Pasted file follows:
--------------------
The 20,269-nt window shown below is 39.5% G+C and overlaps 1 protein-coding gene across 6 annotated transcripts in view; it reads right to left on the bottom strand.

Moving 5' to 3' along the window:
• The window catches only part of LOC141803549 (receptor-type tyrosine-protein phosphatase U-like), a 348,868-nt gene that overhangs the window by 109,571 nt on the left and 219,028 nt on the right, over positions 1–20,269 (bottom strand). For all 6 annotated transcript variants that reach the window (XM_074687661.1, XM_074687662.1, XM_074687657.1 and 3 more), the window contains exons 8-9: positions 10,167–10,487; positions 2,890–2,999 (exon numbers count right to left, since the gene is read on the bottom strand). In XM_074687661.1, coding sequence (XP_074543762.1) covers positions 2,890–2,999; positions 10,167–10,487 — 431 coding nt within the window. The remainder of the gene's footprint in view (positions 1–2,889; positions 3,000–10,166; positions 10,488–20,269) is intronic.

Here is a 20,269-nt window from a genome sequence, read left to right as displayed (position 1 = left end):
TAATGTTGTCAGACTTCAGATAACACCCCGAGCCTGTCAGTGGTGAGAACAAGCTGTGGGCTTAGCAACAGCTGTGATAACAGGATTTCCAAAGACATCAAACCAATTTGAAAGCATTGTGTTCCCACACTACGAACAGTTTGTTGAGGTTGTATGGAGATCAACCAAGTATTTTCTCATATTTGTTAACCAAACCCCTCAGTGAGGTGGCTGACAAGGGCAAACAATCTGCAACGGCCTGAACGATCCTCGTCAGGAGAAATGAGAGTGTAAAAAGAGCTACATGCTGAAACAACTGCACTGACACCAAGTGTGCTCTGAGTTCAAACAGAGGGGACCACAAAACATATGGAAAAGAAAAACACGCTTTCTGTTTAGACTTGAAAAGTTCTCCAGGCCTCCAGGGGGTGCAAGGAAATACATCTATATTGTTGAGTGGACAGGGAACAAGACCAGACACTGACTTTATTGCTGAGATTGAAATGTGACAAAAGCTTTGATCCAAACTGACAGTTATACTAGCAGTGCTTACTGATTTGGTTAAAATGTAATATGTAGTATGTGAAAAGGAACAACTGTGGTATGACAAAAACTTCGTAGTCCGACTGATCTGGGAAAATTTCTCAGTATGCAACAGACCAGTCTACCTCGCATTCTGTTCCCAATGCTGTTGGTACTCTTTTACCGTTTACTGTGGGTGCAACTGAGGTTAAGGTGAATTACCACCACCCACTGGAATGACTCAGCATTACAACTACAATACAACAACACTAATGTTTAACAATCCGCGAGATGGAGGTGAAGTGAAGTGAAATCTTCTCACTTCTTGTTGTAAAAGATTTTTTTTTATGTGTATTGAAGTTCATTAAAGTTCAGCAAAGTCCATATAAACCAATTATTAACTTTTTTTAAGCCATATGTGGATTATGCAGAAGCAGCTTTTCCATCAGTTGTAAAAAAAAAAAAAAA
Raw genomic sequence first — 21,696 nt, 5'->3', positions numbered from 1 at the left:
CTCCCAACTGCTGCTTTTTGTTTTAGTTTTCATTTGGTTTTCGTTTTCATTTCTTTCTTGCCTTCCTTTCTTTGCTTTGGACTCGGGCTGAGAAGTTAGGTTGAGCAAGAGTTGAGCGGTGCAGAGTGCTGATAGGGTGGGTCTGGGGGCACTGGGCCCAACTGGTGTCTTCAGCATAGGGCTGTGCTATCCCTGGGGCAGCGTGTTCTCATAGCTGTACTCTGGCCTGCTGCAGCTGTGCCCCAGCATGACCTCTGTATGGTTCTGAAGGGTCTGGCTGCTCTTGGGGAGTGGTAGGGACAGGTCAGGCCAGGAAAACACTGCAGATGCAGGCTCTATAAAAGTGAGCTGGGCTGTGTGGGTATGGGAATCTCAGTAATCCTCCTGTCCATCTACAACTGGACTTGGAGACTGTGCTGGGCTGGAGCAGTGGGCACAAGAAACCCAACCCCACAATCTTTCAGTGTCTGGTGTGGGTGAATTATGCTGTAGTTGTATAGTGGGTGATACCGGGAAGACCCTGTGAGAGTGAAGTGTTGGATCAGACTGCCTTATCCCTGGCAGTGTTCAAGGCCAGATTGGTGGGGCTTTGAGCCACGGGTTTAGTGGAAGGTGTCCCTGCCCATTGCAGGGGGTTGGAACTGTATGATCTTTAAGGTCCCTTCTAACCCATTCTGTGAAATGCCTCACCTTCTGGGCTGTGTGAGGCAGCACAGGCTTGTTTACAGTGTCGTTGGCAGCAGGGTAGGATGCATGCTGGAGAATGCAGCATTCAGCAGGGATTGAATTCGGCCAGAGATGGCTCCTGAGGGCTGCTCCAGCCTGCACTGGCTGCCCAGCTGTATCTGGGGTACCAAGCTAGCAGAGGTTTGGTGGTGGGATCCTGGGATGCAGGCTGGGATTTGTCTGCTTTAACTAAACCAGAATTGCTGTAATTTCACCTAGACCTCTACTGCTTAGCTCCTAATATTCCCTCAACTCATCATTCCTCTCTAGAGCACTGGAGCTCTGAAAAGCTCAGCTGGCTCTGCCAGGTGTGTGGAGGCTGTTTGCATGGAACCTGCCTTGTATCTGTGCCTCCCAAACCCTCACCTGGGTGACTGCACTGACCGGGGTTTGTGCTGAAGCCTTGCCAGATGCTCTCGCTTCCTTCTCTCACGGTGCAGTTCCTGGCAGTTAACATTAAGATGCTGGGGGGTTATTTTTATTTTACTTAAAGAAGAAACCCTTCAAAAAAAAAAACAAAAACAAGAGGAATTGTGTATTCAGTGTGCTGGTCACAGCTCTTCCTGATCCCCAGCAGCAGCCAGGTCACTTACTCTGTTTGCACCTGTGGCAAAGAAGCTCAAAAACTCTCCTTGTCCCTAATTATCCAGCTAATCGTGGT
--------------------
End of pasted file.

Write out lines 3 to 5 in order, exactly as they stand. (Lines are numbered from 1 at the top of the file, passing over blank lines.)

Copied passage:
• The window catches only part of LOC141803549 (receptor-type tyrosine-protein phosphatase U-like), a 348,868-nt gene that overhangs the window by 109,571 nt on the left and 219,028 nt on the right, over positions 1–20,269 (bottom strand). For all 6 annotated transcript variants that reach the window (XM_074687661.1, XM_074687662.1, XM_074687657.1 and 3 more), the window contains exons 8-9: positions 10,167–10,487; positions 2,890–2,999 (exon numbers count right to left, since the gene is read on the bottom strand). In XM_074687661.1, coding sequence (XP_074543762.1) covers positions 2,890–2,999; positions 10,167–10,487 — 431 coding nt within the window. The remainder of the gene's footprint in view (positions 1–2,889; positions 3,000–10,166; positions 10,488–20,269) is intronic.

Here is a 20,269-nt window from a genome sequence, read left to right as displayed (position 1 = left end):
TAATGTTGTCAGACTTCAGATAACACCCCGAGCCTGTCAGTGGTGAGAACAAGCTGTGGGCTTAGCAACAGCTGTGATAACAGGATTTCCAAAGACATCAAACCAATTTGAAAGCATTGTGTTCCCACACTACGAACAGTTTGTTGAGGTTGTATGGAGATCAACCAAGTATTTTCTCATATTTGTTAACCAAACCCCTCAGTGAGGTGGCTGACAAGGGCAAACAATCTGCAACGGCCTGAACGATCCTCGTCAGGAGAAATGAGAGTGTAAAAAGAGCTACATGCTGAAACAACTGCACTGACACCAAGTGTGCTCTGAGTTCAAACAGAGGGGACCACAAAACATATGGAAAAGAAAAACACGCTTTCTGTTTAGACTTGAAAAGTTCTCCAGGCCTCCAGGGGGTGCAAGGAAATACATCTATATTGTTGAGTGGACAGGGAACAAGACCAGACACTGACTTTATTGCTGAGATTGAAATGTGACAAAAGCTTTGATCCAAACTGACAGTTATACTAGCAGTGCTTACTGATTTGGTTAAAATGTAATATGTAGTATGTGAAAAGGAACAACTGTGGTATGACAAAAACTTCGTAGTCCGACTGATCTGGGAAAATTTCTCAGTATGCAACAGACCAGTCTACCTCGCATTCTGTTCCCAATGCTGTTGGTACTCTTTTACCGTTTACTGTGGGTGCAACTGAGGTTAAGGTGAATTACCACCACCCACTGGAATGACTCAGCATTACAACTACAATACAACAACACTAATGTTTAACAATCCGCGAGATGGAGGTGAAGTGAAGTGAAATCTTCTCACTTCTTGTTGTAAAAGATTTTTTTTTATGTGTATTGAAGTTCATTAAAGTTCAGCAAAGTCCATATAAACCAATTATTAACTTTTTTTAAGCCATATGTGGATTATGCAGAAGCAGCTTTTCCATCAGTTGTAAAAAAAAAAAAAAA